He keeps a watch over my daughter all day, and when we go out as a family, he insists on keeping an eye on both kids. He always needs to know where they are.

Major has many strengths. He is a rock solid alerter out in public. It all most seems like the more hectic and crazy a location is (think grade school recess or Disneyland), or the more different scents floating around (think a Halloween BBQ with corn popping, catering trucks, pumpkin pies, or a diabetic event with many diabetics) the better he gets. He handles the hustle and bustle of Las Vegas, the mall, an amusement park, or the quiet nature of a dinner at a restaurant equally well. His obedience is amazing, and most of the time, he is being handled by a 10 year old girl.

Due to Major’s background, he does have some “quirks” that we have had to work around. Major is a very sensitive dog. When you live in a house with 2 kids and 4 dogs (we also have 2 pet dogs) things get loud. When voices get raised, or the kids are running around screaming, Major wants to hang out under the dining room table. I’d imagine he was yelled at a lot in his past life. On the flip side of that, Major loves to snuggle, and will lay still for hours while my daughter uses him as a pillow or blanket. It has helped create an amazing bond between these 2.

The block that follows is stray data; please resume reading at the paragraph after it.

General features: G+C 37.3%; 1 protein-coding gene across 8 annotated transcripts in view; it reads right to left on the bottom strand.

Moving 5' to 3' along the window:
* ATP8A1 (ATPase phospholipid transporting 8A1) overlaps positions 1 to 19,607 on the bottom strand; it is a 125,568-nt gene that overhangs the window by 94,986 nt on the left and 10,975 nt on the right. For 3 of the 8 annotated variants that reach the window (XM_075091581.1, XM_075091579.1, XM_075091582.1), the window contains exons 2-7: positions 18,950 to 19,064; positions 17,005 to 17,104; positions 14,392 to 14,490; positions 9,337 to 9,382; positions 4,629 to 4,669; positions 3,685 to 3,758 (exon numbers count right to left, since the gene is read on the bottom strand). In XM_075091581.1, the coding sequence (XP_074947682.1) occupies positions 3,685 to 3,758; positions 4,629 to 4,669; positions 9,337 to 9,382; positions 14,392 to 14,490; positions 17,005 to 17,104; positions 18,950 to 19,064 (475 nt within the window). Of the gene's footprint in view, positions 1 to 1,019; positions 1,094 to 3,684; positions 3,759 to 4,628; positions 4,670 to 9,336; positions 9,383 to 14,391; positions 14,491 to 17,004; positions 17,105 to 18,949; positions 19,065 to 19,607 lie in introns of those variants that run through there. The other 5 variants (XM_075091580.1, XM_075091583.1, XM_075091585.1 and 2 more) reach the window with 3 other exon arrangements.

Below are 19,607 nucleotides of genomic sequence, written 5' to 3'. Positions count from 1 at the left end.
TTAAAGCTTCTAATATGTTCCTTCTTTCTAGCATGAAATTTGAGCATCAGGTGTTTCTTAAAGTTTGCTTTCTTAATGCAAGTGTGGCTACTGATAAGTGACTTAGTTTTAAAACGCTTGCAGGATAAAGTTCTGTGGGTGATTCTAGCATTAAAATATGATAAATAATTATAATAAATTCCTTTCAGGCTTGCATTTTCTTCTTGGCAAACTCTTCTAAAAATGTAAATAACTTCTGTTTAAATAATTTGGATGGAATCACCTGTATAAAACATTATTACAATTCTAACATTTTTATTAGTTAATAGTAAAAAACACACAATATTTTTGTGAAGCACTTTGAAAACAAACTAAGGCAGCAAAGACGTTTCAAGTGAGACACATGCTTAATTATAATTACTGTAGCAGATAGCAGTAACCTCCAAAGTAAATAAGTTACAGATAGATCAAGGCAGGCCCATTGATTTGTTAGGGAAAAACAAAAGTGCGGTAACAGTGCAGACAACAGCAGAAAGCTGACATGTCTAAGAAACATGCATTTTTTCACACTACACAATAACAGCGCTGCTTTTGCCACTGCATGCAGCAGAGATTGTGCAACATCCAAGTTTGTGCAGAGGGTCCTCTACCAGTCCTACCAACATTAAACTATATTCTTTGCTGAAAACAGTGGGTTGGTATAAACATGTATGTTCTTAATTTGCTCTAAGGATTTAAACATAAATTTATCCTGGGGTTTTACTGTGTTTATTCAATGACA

Major also doesn’t alert at night or in the car. He is “day shift” only. We conceded the car early on, knowing that, all though he loves to go places and has no problem getting in the car, the truck he was on probably represents some stress/fear for him. We spent a lot of time working on night training, but in a year, we were never able to work out a scenario that got him alerting, which is why we have added Raven to the team.